Teledentistry and Community Learning Help Kids Get Care in North Carolina

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May 30, 2023

In just one school year, Blue Ridge Health in North Carolina has helped more than 1,200 children get the dental care they need through teledentistry.

But that help comes with its challenges.

“Internet connectiv . . .” says Ben Cozart, DDS, the dental director at Blue Ridge Health, cutting out, on cue, as he was explaining the program during a phone call.

“The cell phone service,” he continues, rejoining the call. “If you’re in between two mountains, sometimes the signal is not great. And of course, a lot of the schools that have the highest need are more remote, rural schools that are deeper in the mountains.”

Dental hygienist takes pictures of child's teeth
Blue Ridge Health dental hygienist takes pictures of child's mouth in 
mobile dental services bus.

Blue Ridge Health is a Federally Qualified Health Center (FQHC) in Brevard — a city surrounded by mountains —that mostly serves patients who are enrolled in Medicaid or uninsured. Digital interruptions can be a challenge, but the team doesn’t let them stand in the way of growing its school teledentistry program.

Cozart says the internet connection needs to be strong enough to run dental software and transfer information, like digital x-rays, and the FQHC has found a solution.

“We found out after trying different things that the best thing is just to use the school’s guest internet networks,” he says. “Luckily, we have a good IT team that contacts the school ahead of time to make sure that security and all those necessary things are taken care of ahead of time.”

Joining CareQuest Institute’s Community Oral Health Transformation (COrHT) Initiative has given the program a boost, too.

COrHT Support in North Carolina

Teledentistry was what intrigued Cozart the most about COrHT when he heard about the initiative. The FQHC first got its teledentistry program up and running in early 2022, when it was involved in an initiative with The Duke Endowment and Blue Cross Blue Shield of North Carolina Foundation. Later that year, it joined COrHT.

“The CareQuest Institute team has been great, and I think what I always enjoy the most from these things are the in-person conferences — gatherings — because it’s just a really rewarding feeling to be in the room with so many different people who are ultimately trying to do the same thing and help their communities,” Cozart says.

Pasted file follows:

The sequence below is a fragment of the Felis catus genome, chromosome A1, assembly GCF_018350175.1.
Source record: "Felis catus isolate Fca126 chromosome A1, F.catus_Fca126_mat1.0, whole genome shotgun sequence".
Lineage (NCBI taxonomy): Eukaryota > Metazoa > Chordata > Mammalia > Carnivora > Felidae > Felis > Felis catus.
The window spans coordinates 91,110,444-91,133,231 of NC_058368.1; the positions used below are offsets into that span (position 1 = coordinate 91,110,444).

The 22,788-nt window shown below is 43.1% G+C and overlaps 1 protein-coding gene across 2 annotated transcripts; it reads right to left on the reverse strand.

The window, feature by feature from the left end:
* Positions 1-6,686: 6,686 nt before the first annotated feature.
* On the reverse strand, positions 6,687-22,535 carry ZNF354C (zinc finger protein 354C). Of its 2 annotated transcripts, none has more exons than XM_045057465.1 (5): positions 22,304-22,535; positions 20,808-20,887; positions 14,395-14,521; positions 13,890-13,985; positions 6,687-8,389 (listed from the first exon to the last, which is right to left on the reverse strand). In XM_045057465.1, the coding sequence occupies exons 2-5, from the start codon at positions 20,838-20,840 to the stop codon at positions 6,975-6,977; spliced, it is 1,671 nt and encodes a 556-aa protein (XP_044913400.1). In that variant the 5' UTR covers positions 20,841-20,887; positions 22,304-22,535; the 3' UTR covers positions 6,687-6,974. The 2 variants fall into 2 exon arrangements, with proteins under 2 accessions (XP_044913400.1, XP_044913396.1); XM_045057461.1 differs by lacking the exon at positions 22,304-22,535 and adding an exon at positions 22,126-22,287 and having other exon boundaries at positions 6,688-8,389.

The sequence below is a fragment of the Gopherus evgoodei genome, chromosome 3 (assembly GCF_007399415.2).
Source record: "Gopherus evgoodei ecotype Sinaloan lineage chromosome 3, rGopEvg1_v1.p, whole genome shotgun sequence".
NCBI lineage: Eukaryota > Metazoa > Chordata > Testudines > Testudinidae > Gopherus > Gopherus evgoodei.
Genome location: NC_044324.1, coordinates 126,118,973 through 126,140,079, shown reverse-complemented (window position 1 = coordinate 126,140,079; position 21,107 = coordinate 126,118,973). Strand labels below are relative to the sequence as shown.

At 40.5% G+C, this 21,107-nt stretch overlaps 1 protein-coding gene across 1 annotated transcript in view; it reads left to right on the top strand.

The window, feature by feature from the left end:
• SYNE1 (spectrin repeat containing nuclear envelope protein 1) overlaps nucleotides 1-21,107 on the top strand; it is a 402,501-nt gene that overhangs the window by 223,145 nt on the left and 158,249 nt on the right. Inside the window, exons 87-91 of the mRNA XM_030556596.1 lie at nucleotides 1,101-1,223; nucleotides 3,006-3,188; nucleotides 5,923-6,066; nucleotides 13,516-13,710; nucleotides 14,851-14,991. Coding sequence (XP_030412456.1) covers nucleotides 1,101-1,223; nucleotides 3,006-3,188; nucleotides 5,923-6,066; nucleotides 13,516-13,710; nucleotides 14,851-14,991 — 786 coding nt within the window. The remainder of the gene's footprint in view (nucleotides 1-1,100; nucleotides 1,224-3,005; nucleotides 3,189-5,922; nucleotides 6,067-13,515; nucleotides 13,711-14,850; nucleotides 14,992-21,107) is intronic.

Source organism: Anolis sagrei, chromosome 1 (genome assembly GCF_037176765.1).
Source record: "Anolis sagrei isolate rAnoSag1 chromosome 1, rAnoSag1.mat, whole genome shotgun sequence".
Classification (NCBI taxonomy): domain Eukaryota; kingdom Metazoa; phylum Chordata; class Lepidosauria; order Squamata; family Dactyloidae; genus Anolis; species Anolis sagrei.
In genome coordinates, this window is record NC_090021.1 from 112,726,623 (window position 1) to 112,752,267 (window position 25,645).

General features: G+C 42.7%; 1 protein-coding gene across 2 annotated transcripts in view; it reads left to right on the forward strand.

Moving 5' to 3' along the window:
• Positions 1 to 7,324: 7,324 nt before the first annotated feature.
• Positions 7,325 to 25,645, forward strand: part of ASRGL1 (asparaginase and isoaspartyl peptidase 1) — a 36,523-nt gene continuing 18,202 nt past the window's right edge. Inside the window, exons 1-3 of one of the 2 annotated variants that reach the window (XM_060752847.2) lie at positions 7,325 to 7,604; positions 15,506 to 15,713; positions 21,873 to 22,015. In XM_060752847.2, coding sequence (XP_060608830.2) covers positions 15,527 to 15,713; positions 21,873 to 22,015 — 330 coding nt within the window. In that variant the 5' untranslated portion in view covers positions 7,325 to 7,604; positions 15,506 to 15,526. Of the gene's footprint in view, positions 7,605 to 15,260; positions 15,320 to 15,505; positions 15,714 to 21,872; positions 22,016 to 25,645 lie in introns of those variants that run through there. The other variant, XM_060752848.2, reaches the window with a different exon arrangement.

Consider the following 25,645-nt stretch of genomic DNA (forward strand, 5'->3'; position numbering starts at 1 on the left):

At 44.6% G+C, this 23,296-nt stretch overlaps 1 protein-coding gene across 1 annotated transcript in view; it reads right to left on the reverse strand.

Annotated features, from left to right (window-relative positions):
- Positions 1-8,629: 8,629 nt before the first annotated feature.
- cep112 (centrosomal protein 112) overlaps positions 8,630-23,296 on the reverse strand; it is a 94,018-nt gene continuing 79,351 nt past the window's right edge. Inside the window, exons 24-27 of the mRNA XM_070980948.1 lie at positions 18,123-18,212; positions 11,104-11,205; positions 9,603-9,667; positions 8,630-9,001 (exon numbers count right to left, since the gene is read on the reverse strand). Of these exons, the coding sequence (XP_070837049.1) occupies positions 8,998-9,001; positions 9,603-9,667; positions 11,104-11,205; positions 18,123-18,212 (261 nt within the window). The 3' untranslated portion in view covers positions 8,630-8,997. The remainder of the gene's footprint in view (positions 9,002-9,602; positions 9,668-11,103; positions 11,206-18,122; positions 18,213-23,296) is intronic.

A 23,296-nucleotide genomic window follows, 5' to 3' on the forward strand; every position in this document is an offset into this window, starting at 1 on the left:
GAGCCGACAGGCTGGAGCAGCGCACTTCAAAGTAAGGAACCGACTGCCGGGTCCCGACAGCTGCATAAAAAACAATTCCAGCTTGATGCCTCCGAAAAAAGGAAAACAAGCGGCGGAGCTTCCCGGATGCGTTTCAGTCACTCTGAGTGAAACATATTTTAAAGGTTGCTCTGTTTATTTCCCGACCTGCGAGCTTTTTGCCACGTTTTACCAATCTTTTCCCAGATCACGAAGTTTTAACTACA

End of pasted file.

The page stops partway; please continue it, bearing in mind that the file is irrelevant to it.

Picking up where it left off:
COrHT features a learning community for dental care teams. The initiative reimagines efficient, equitable oral health care and promotes the imminent shift toward value-based care (VBC) in dentistry. CareQuest Institute’s Three Domain Framework — which focuses on 1) teledentistry, 2) minimally invasive care (non-surgical treatment of disease), and 3) integration of oral health with overall health care — serves as the foundation for the learning.

During the early work with COrHT, according to Stephanie Clester, clinical content and support specialist at CareQuest Institute, dental teams completed training in areas to help them implement and succeed in a variety of areas aligned with the transition to VBC, including teledentistry.

Ben Cozart, DDS, applies fluoride varnish to child's teeth
Ben Cozart, DDS, applies fluoride varnish to child's teeth
at elementary school

“By implementing this technology, dental providers now can reach more patients to reduce the burden of oral disease for those who need it most, making teledentistry a tool to achieve accessible and equitable oral health,” says Clester. “The COrHT Initiative is an opportunity for innovative dental professionals to lead the charge to transition toward VBC.”

The COrHT Initiative, a partnership between CareQuest Institute; the Blue Cross Blue Shield of North Carolina Foundation; and the North Carolina Oral Health Collaborative (NCOHC), a program of the Foundation for Health Leadership & Innovation (FHLI), launched last year in North Carolina.

Cozart knows the state — and his area — well. He grew up about half an hour from Blue Ridge Health.